Welcome to the LDV NNR ringing blog, this blog is designed to share the experiences, findings and tales from a group of dedicated ringers. We specialise in conservation orientated research projects, largely focusing on wildfowl, waders, owls and birds of conservation concern, in and around the Vale of York NNR's.

NB - Whilst the purpose of this blog was initially designed to cover our nationally important wildfowl ringing activities, it now also features wildlife and work posts, explaining we how manage the NNR for both wildlife and people.

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Thursday, 7 November 2013


Below is a snippet of how October unfolded on the bird front, however for the full write up and more information on the other wildlife species seen on the NNR and nearby Skipwith Common follow the link here.

October is an exciting time for bird watching, with the change of season and migration in full swing the potential is there for the unexpected to occur. This October certainly didn’t fail to deliver with some of the most notable migration watches taking place between the 5th and the 12th. The fairly dry conditions continued throughout the month - very different from this time last year.

The Wash Dykes drying out - Skipwith Common

The 5th saw a noticeable movement of Skylark through the valley, along with the last sizable departing flocks of Swallows and Martins heading south, alongside incoming Pink-footed Geese on the 5th and 6th. Increasing numbers of Song Thrush and Robins were noted at this time, possibly filtering inland from the coastal influxes seen the previous week. Small numbers of Chiffchaffs and Blackcaps moved through the reserve with a Cetti’s Warbler on the 5th and then the star find - the first reserve Yellow-browed Warbler at Bank Island from the 6th.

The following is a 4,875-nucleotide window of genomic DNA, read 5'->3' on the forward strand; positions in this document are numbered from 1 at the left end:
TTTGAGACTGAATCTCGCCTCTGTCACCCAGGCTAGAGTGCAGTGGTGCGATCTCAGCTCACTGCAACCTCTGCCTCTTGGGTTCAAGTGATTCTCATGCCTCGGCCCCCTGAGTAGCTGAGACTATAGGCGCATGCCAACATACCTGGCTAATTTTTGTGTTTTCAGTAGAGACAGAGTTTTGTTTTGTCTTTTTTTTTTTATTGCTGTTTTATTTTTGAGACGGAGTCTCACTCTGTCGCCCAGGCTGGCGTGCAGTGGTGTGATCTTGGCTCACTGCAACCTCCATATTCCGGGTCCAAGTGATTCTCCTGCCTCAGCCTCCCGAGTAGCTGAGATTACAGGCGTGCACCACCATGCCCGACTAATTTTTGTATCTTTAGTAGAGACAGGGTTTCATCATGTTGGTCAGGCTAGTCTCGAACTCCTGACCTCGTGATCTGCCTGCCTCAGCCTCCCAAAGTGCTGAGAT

The next few days provided good raptor watching conditions with Red Kite, Marsh Harrier, Osprey and Hobby leading the cast, whilst the wandering Great White Egret put in yet another very brief appearance at Wheldrake on the 8th. A change in the weather to easterly winds and showers/rain opened the migration flood gates on the 10th with 2200 Redwing, 350 Fieldfare, 16 Brambling and the first 3 returning Whooper Swans being noted. 

Whooper Swans - North Duffield Carrs 
The same weather system was responsible for a large displacement of Gannets out of the north sea and into the Humber Estuary. As many as 700 birds may have moved up the Humber, reaching as far as the Humber Bridge which appears to be a huge barrier to them. However, many did pass over and under the bridge and continued inland. This movement brought singles over North Duffield on the 10th with another rescued nearby the following day. What was presumably the same movement may have also accounted for a Great Skua heading east over Bank Island on the 15th – the third record for the reserve following individuals in 1981 and 2007.

Rescued Gannet from a farmer's field near Malton - JT

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